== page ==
The court held that Bs conduct breach of the lease and was serious enough to

The court held that bs conduct breach of the lease

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The court held that B’s conduct = breach of the lease and was serious enough to entitle D and G to cancel the lease and eject B.
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CLS cc © Sale & Lease Notes 23 Critical Law Studies CC © Study unit 12: Tenant’s real right SA law = Huur Gaat Voor Koop rule applies Green and Webb: the lessee gets real rights and decided that the HGVK rule applies. The establishment of the tenants real rights Between the parties the contract is enough protection – the lessee can enforce his rights against the lessor even if he isn’t in possession of the premises and even if his right hasn’t been registered. Long leases: Roman Dutch law said that registration was a requirement for the establishment of the lessee’s real right. An unregistered long-term lease was also valid against the lessee’s successors who had notice of it. Even if they didn’t know of the existence of the lease, the lessee was protected, by the unregistered long term lease for the 1 st 10 years of the lease, provided he was in possession of the leased property. An unregistered long-term lease was valid for the full term against successors universali. SA made a distinction between successor lucrative: someone who inherits the property – against whom a long term lease would apply even if the lessor’s successors had no knowledge of the lease and the lessee wasn’t in possession of the leased property. Successor onerosi – someone who buys the property – against who a long term leaser was only valid for the full term if it was registered or if the successor had knowledge of the lease. Before the commencement of S2: 1) Successor lucrative was bound for the full period 2) Successor onerosi were bound for the full period in the following circumstances: a) Full period if the lease was registered against the title deed of the property b) If the lease wasn’t registered – bound for the full period if he knew of the lease c) If the lease wasn’t registered and successors didn’t know of the existence of the lease – still bound for the 1 st 10 years of the lease if the lessee was in possession of the leased property – i.e. protected for the duration of a short term lease. S2 of the Act: provided that no long term lease would apply against the successors of the lessor unless it was registered against the title deed of the leased property – it was decided that in future this would only be the case where the lease would apply against successors of the lessor = imply an amendment to common law.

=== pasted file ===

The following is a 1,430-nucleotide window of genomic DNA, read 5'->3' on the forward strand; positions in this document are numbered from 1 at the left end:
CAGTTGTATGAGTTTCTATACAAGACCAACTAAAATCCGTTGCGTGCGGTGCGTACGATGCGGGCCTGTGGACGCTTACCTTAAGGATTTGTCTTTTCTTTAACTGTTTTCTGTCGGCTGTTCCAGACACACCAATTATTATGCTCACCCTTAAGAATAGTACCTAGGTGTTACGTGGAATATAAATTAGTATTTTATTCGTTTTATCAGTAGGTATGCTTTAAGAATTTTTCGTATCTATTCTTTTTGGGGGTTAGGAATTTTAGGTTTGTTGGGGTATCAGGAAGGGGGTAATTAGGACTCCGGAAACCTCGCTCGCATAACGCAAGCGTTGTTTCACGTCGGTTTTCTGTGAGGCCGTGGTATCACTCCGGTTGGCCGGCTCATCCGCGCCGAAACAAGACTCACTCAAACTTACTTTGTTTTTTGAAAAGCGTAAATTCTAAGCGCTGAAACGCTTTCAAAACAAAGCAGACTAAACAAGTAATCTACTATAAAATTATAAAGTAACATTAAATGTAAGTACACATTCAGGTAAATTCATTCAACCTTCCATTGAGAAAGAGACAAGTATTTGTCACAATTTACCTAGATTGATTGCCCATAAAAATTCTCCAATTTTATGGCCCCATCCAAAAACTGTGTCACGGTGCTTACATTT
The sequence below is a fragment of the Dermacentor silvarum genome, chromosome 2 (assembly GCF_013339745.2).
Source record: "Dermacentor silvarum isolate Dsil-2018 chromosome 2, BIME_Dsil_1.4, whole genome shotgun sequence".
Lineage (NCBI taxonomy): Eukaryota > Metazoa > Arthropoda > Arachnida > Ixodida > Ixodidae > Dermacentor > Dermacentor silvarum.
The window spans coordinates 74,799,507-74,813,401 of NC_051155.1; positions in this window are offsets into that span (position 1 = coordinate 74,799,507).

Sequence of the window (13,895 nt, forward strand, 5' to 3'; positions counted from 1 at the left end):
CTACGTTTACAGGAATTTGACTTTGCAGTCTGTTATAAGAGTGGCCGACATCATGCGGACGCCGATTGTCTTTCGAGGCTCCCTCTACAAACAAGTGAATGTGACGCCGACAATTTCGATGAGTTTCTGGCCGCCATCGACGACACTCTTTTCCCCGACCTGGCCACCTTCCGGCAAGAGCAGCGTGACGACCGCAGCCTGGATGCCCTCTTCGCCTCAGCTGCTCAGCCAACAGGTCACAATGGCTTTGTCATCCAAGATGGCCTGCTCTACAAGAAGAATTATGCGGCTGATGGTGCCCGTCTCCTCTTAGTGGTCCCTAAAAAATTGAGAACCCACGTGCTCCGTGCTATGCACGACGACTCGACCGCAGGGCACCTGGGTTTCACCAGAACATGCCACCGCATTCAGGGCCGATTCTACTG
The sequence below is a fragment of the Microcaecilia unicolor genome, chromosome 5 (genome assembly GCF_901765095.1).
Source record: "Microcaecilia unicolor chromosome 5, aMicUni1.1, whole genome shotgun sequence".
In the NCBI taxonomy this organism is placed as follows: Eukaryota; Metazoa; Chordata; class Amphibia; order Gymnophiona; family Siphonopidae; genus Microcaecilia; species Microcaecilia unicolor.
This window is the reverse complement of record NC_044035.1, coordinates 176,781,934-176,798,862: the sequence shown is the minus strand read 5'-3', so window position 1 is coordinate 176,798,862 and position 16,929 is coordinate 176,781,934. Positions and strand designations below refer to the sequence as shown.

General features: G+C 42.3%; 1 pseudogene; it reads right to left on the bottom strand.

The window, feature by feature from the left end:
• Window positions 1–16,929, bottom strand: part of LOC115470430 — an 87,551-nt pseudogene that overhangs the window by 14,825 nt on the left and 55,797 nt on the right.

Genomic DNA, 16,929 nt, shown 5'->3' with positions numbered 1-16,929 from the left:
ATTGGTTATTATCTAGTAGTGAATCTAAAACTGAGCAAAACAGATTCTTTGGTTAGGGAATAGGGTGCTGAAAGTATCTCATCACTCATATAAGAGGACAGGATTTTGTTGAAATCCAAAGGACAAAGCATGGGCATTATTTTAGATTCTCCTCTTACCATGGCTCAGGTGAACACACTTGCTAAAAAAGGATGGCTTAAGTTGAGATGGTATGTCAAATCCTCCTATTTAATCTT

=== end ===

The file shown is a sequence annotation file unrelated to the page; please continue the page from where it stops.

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CLS cc © Sale & Lease Notes 24 Critical Law Studies CC © Essop: stated that the common law wasn’t amended by S2. S1 (2) of Act replaced S2: it apples to leases entered into for at least 10 years, the natural life of the lessee or another or a lease which is renewable.
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